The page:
Ulcerative Colitis

Medically reviewed by Carina Fung, PharmD, BCPPS

Ulcerative Colitis Diagnosis

In order for your healthcare provider to diagnose ulcerative colitis, several tests and procedures may be performed. In most cases, a combination of blood tests and imaging studies is sufficient to confirm a diagnosis.

Tests and procedures used to diagnose ulcerative colitis include17:

  • Blood tests: Your healthcare provider may want to check for anemia, a condition that occurs when the body’s red blood cell count is low. Blood tests can also check for any indication of an infection that may contribute to ulcerative colitis.
  • Colonoscopy: In this procedure, a thin, flexible tube with a camera attached is inserted into the colon and used to visualize the inside of the intestinal system. This procedure also allows for a small tissue sample (biopsy) to be taken for laboratory testing.
  • Stool sample: Stool samples can be tested for the presence of white blood cells, which can be a sign of ulcerative colitis.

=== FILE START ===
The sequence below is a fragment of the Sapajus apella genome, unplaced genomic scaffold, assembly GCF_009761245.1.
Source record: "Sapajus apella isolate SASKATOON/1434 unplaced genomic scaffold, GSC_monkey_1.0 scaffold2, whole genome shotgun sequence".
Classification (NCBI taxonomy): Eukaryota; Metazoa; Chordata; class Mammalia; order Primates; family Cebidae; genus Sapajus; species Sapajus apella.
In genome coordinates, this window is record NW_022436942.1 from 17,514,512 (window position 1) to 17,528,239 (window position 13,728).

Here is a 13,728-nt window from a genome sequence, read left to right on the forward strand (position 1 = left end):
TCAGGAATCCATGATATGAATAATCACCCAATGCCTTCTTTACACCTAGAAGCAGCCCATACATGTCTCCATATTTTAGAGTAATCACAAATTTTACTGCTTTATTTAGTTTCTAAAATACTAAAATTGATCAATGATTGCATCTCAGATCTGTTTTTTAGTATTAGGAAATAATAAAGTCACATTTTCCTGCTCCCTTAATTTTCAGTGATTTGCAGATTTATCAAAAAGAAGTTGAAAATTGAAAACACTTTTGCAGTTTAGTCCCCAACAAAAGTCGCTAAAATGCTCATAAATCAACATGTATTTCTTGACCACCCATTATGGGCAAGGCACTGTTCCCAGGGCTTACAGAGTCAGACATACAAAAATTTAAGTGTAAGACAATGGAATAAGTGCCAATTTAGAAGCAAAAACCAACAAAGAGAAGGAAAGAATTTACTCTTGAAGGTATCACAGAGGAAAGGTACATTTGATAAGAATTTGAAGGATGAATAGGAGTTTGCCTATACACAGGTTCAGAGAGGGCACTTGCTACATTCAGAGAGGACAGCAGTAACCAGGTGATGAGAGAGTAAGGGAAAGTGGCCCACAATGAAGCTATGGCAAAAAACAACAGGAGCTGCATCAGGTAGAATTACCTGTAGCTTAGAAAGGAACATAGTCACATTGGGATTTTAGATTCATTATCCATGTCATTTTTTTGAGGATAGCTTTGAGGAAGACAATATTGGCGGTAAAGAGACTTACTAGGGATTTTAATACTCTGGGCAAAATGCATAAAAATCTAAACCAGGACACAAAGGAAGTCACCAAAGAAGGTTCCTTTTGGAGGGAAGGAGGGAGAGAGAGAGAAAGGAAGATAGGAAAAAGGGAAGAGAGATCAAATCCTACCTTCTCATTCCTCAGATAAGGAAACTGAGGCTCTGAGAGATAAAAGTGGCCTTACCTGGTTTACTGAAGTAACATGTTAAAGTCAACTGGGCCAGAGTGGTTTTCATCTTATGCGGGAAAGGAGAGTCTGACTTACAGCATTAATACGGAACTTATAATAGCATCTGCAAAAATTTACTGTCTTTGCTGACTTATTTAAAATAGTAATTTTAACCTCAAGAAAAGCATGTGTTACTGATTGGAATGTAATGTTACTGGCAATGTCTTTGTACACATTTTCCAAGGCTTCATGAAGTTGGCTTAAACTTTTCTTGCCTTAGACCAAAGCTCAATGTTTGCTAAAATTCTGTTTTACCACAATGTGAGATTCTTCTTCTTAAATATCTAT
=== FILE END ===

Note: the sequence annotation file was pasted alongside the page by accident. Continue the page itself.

• Flexible sigmoidoscopy: This procedure, which is similar to a colonoscopy, involves using a thin, flexible tube to examine the rectum and sigmoid portion of the colon. Healthcare providers may opt for this procedure over a full colonoscopy if it is known that your colon is already severely inflamed.
  • X-ray: An X-ray may be used over other imaging studies to rule out complications like a perforated colon.
  • CT scan: A CT scan can be used to visualize the extent of colon inflammation and determine whether you have developed any other gastrointestinal complications as the result of ulcerative colitis.
  • CT enterography and MR enterography: These noninvasive imaging studies may be used to rule out inflammation in the small intestine. CT enterography involves using small amounts of radiation, while MR enterography does not.

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